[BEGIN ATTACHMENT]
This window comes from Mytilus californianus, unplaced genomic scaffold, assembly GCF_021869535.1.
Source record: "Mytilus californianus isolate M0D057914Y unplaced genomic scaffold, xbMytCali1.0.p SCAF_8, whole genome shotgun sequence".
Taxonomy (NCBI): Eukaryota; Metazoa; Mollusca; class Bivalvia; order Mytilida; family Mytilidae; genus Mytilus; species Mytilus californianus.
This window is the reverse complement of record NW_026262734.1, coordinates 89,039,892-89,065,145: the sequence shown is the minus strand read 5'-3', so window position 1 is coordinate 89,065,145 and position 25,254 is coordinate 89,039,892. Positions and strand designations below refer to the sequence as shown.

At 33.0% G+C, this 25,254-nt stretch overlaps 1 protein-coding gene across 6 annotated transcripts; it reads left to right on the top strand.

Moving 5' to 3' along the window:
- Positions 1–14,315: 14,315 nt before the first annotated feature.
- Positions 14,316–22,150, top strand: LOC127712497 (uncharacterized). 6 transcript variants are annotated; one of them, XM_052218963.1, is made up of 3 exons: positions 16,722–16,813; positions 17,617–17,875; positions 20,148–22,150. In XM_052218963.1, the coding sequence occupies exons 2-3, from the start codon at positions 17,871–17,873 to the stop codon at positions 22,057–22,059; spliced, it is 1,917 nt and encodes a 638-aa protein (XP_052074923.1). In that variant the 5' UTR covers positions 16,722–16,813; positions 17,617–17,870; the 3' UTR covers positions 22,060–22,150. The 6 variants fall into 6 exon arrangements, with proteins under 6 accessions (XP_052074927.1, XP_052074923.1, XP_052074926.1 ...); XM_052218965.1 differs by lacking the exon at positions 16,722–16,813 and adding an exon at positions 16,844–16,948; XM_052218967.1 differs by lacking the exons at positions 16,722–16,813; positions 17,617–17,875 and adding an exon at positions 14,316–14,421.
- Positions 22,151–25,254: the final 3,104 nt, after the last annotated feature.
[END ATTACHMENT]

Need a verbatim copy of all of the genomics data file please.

This window comes from Mytilus californianus, unplaced genomic scaffold, assembly GCF_021869535.1.
Source record: "Mytilus californianus isolate M0D057914Y unplaced genomic scaffold, xbMytCali1.0.p SCAF_8, whole genome shotgun sequence".
Taxonomy (NCBI): Eukaryota; Metazoa; Mollusca; class Bivalvia; order Mytilida; family Mytilidae; genus Mytilus; species Mytilus californianus.
This window is the reverse complement of record NW_026262734.1, coordinates 89,039,892-89,065,145: the sequence shown is the minus strand read 5'-3', so window position 1 is coordinate 89,065,145 and position 25,254 is coordinate 89,039,892. Positions and strand designations below refer to the sequence as shown.

At 33.0% G+C, this 25,254-nt stretch overlaps 1 protein-coding gene across 6 annotated transcripts; it reads left to right on the top strand.

Moving 5' to 3' along the window:
- Positions 1–14,315: 14,315 nt before the first annotated feature.
- Positions 14,316–22,150, top strand: LOC127712497 (uncharacterized). 6 transcript variants are annotated; one of them, XM_052218963.1, is made up of 3 exons: positions 16,722–16,813; positions 17,617–17,875; positions 20,148–22,150. In XM_052218963.1, the coding sequence occupies exons 2-3, from the start codon at positions 17,871–17,873 to the stop codon at positions 22,057–22,059; spliced, it is 1,917 nt and encodes a 638-aa protein (XP_052074923.1). In that variant the 5' UTR covers positions 16,722–16,813; positions 17,617–17,870; the 3' UTR covers positions 22,060–22,150. The 6 variants fall into 6 exon arrangements, with proteins under 6 accessions (XP_052074927.1, XP_052074923.1, XP_052074926.1 ...); XM_052218965.1 differs by lacking the exon at positions 16,722–16,813 and adding an exon at positions 16,844–16,948; XM_052218967.1 differs by lacking the exons at positions 16,722–16,813; positions 17,617–17,875 and adding an exon at positions 14,316–14,421.
- Positions 22,151–25,254: the final 3,104 nt, after the last annotated feature.